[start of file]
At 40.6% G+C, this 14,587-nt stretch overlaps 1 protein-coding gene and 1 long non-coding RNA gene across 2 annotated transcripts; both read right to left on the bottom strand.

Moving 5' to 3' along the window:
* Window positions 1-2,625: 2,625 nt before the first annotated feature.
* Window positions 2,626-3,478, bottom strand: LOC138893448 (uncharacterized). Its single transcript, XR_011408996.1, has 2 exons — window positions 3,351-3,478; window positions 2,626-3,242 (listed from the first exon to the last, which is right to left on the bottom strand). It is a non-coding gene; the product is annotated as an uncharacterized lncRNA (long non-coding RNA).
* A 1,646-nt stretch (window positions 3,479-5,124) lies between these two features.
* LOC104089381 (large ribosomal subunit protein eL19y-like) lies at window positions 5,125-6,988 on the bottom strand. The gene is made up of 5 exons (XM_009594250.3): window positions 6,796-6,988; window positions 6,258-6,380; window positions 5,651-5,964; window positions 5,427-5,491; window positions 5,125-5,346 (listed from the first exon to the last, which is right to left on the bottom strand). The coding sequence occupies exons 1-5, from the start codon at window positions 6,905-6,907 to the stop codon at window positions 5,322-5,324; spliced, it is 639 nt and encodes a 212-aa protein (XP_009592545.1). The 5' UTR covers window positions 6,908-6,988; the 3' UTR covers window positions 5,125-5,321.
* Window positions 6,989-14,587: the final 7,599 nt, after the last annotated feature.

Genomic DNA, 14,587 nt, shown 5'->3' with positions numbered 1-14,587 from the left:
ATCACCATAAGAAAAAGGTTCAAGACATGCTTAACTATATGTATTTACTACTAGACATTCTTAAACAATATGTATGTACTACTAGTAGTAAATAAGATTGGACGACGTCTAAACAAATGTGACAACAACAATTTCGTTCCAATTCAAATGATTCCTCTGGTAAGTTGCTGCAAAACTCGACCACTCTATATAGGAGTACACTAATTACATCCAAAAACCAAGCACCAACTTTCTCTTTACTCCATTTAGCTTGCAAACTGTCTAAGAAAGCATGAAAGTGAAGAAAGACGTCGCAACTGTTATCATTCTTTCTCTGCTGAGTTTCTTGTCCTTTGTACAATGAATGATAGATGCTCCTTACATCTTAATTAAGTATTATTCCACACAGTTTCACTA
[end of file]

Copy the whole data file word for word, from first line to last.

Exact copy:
At 40.6% G+C, this 14,587-nt stretch overlaps 1 protein-coding gene and 1 long non-coding RNA gene across 2 annotated transcripts; both read right to left on the bottom strand.

Moving 5' to 3' along the window:
* Window positions 1-2,625: 2,625 nt before the first annotated feature.
* Window positions 2,626-3,478, bottom strand: LOC138893448 (uncharacterized). Its single transcript, XR_011408996.1, has 2 exons — window positions 3,351-3,478; window positions 2,626-3,242 (listed from the first exon to the last, which is right to left on the bottom strand). It is a non-coding gene; the product is annotated as an uncharacterized lncRNA (long non-coding RNA).
* A 1,646-nt stretch (window positions 3,479-5,124) lies between these two features.
* LOC104089381 (large ribosomal subunit protein eL19y-like) lies at window positions 5,125-6,988 on the bottom strand. The gene is made up of 5 exons (XM_009594250.3): window positions 6,796-6,988; window positions 6,258-6,380; window positions 5,651-5,964; window positions 5,427-5,491; window positions 5,125-5,346 (listed from the first exon to the last, which is right to left on the bottom strand). The coding sequence occupies exons 1-5, from the start codon at window positions 6,905-6,907 to the stop codon at window positions 5,322-5,324; spliced, it is 639 nt and encodes a 212-aa protein (XP_009592545.1). The 5' UTR covers window positions 6,908-6,988; the 3' UTR covers window positions 5,125-5,321.
* Window positions 6,989-14,587: the final 7,599 nt, after the last annotated feature.

Genomic DNA, 14,587 nt, shown 5'->3' with positions numbered 1-14,587 from the left:
ATCACCATAAGAAAAAGGTTCAAGACATGCTTAACTATATGTATTTACTACTAGACATTCTTAAACAATATGTATGTACTACTAGTAGTAAATAAGATTGGACGACGTCTAAACAAATGTGACAACAACAATTTCGTTCCAATTCAAATGATTCCTCTGGTAAGTTGCTGCAAAACTCGACCACTCTATATAGGAGTACACTAATTACATCCAAAAACCAAGCACCAACTTTCTCTTTACTCCATTTAGCTTGCAAACTGTCTAAGAAAGCATGAAAGTGAAGAAAGACGTCGCAACTGTTATCATTCTTTCTCTGCTGAGTTTCTTGTCCTTTGTACAATGAATGATAGATGCTCCTTACATCTTAATTAAGTATTATTCCACACAGTTTCACTA